NCPA - National Center for Policy Analysis

PUBLIC HOSPITAL IN EL PASO TREATING VICTIMS OF MEXICO DRUG VIOLENCE AT TAXPAYER EXPENSE

August 19, 2008

El Paso's Thomason Hospital is the only hospital within a 280-mile radius to offer state-of-the-art trauma care.  Consequently, Thomason has become an unwilling treatment center for law enforcement officials and others wounded in Mexico's drug turf battles, says the Los Angeles Times.

  • Thomason has treated 28 people wounded in Mexico, spending an estimated $1 million, according to hospital administrators.
  • Nineteen were U.S. citizens or had dual citizenship and the rest had legal permission to enter the country.

El Paso leaders are frustrated and angry at the cost and risks brought about by their unexpected guests:

  • Mexican officials have repaid the hospital fully for only one of the Mexican officers it has treated and made partial payment for another.
  • Thomason has gotten about $314,000 back from the patients, their employers, insurers and state and federal funding, according to hospital spokeswoman Margaret Althoff-Olivas.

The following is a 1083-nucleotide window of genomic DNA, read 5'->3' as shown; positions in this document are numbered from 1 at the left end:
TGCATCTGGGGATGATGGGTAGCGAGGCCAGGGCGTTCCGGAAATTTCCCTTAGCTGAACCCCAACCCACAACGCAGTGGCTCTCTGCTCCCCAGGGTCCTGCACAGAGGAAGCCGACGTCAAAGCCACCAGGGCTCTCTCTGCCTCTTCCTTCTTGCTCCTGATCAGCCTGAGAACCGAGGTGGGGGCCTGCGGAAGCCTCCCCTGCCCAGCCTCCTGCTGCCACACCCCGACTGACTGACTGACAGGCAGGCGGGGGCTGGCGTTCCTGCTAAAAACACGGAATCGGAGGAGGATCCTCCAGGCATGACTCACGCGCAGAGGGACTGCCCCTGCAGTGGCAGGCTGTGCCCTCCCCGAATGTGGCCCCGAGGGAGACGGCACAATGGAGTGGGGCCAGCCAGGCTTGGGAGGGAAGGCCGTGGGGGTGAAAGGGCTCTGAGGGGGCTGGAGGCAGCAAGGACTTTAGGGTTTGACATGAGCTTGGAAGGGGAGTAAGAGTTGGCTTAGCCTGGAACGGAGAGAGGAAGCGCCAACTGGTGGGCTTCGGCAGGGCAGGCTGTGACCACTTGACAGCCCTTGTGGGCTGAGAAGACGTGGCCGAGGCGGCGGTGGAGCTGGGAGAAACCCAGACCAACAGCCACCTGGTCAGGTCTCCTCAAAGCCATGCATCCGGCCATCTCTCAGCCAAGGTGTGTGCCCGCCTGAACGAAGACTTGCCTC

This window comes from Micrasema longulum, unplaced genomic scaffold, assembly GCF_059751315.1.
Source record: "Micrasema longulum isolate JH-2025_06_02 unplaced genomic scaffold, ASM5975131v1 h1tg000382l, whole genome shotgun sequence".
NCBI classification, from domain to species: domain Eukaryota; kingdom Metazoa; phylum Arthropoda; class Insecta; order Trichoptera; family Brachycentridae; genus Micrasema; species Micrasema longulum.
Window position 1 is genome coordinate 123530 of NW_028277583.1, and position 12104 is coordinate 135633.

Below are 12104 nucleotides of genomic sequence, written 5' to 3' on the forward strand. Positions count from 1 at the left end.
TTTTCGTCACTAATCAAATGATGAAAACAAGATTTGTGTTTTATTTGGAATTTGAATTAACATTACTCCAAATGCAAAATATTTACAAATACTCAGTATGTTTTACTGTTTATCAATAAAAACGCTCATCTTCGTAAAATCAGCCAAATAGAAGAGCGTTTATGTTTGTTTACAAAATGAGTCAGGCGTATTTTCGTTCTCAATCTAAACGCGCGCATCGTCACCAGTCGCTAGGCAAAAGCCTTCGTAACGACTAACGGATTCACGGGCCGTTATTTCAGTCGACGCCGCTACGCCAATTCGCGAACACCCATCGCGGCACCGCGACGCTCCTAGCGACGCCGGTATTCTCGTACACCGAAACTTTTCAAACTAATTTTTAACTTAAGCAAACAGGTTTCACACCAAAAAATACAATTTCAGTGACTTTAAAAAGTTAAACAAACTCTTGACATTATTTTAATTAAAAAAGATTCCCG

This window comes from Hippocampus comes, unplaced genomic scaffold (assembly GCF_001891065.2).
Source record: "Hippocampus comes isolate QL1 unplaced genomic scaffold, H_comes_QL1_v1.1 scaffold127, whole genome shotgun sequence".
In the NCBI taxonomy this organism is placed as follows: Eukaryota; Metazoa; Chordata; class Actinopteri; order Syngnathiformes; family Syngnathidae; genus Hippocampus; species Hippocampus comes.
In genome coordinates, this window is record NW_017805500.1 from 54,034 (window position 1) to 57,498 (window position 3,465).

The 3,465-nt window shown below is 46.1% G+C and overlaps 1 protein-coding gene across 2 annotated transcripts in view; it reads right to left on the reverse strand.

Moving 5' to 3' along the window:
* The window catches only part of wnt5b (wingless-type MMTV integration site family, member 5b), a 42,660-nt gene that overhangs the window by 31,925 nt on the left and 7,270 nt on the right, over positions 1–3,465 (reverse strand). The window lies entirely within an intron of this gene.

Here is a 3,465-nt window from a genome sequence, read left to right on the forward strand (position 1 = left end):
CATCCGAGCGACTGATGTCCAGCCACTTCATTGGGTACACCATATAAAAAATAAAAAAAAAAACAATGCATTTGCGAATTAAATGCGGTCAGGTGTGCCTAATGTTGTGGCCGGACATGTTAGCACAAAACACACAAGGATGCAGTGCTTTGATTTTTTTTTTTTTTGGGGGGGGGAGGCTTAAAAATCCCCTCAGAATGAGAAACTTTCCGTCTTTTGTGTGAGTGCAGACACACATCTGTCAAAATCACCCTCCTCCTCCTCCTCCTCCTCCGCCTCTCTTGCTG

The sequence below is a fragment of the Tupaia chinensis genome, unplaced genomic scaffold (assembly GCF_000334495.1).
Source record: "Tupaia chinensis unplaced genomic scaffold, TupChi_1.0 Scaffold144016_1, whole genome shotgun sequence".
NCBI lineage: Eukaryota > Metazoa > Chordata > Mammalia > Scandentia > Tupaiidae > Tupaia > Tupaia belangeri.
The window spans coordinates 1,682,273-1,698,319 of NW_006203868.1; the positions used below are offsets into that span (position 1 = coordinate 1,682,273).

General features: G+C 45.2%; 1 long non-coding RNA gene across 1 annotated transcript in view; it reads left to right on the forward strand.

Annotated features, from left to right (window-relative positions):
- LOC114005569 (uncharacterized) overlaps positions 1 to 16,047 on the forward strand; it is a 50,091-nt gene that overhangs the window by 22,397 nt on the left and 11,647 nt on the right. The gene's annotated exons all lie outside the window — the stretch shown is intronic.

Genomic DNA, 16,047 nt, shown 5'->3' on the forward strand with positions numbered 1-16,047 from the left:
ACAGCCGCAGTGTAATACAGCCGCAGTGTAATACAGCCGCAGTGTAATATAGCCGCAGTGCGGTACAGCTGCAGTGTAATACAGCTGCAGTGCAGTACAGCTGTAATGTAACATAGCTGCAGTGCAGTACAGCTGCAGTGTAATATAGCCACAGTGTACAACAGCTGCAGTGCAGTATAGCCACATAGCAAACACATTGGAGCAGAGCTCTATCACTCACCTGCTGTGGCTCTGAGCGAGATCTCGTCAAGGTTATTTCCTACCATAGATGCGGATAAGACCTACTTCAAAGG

• Thomason administrators expect that most of its costs will have to be borne by the state and federal government, she said.

Thomason does not want to accept the patients but have no choice under federal law.  About half -- including the Nuevo Casas Grandes police chief, who had only a hand wound -- did not need the Level 1 trauma assistance provided.

Source: Miguel Bustillo, "Public hospital in El Paso treating victims of Mexico drug violence at taxpayer expense," Los Angeles Times/Dallas Morning News, August 18, 2008.

 

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